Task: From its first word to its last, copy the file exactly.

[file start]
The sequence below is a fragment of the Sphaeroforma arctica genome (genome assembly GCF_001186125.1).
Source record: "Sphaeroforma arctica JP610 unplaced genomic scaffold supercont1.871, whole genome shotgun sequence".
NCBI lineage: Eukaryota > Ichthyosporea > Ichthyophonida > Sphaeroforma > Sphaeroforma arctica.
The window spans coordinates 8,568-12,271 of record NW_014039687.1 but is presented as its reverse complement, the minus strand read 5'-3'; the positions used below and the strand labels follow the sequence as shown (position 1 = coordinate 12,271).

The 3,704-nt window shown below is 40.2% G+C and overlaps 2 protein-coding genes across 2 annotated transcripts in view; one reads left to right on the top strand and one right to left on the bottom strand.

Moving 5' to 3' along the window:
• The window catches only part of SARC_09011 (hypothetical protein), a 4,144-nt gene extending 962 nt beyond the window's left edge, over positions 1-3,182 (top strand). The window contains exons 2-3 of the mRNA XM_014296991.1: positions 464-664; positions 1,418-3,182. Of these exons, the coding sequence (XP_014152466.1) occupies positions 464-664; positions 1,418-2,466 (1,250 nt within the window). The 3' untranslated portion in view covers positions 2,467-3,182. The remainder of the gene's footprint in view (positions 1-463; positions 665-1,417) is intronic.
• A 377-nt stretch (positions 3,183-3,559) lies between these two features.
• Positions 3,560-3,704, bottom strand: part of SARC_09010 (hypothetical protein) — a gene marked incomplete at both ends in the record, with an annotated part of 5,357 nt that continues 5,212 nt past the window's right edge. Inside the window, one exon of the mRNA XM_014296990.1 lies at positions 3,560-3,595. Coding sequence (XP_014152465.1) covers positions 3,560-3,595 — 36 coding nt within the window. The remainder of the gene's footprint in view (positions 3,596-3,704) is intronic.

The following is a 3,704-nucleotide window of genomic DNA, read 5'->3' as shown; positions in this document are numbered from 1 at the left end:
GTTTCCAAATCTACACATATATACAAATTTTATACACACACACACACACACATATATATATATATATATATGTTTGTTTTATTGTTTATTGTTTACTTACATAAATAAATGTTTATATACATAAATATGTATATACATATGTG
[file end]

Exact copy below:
The sequence below is a fragment of the Sphaeroforma arctica genome (genome assembly GCF_001186125.1).
Source record: "Sphaeroforma arctica JP610 unplaced genomic scaffold supercont1.871, whole genome shotgun sequence".
NCBI lineage: Eukaryota > Ichthyosporea > Ichthyophonida > Sphaeroforma > Sphaeroforma arctica.
The window spans coordinates 8,568-12,271 of record NW_014039687.1 but is presented as its reverse complement, the minus strand read 5'-3'; the positions used below and the strand labels follow the sequence as shown (position 1 = coordinate 12,271).

The 3,704-nt window shown below is 40.2% G+C and overlaps 2 protein-coding genes across 2 annotated transcripts in view; one reads left to right on the top strand and one right to left on the bottom strand.

Moving 5' to 3' along the window:
• The window catches only part of SARC_09011 (hypothetical protein), a 4,144-nt gene extending 962 nt beyond the window's left edge, over positions 1-3,182 (top strand). The window contains exons 2-3 of the mRNA XM_014296991.1: positions 464-664; positions 1,418-3,182. Of these exons, the coding sequence (XP_014152466.1) occupies positions 464-664; positions 1,418-2,466 (1,250 nt within the window). The 3' untranslated portion in view covers positions 2,467-3,182. The remainder of the gene's footprint in view (positions 1-463; positions 665-1,417) is intronic.
• A 377-nt stretch (positions 3,183-3,559) lies between these two features.
• Positions 3,560-3,704, bottom strand: part of SARC_09010 (hypothetical protein) — a gene marked incomplete at both ends in the record, with an annotated part of 5,357 nt that continues 5,212 nt past the window's right edge. Inside the window, one exon of the mRNA XM_014296990.1 lies at positions 3,560-3,595. Coding sequence (XP_014152465.1) covers positions 3,560-3,595 — 36 coding nt within the window. The remainder of the gene's footprint in view (positions 3,596-3,704) is intronic.

The following is a 3,704-nucleotide window of genomic DNA, read 5'->3' as shown; positions in this document are numbered from 1 at the left end:
GTTTCCAAATCTACACATATATACAAATTTTATACACACACACACACACACATATATATATATATATATATGTTTGTTTTATTGTTTATTGTTTACTTACATAAATAAATGTTTATATACATAAATATGTATATACATATGTG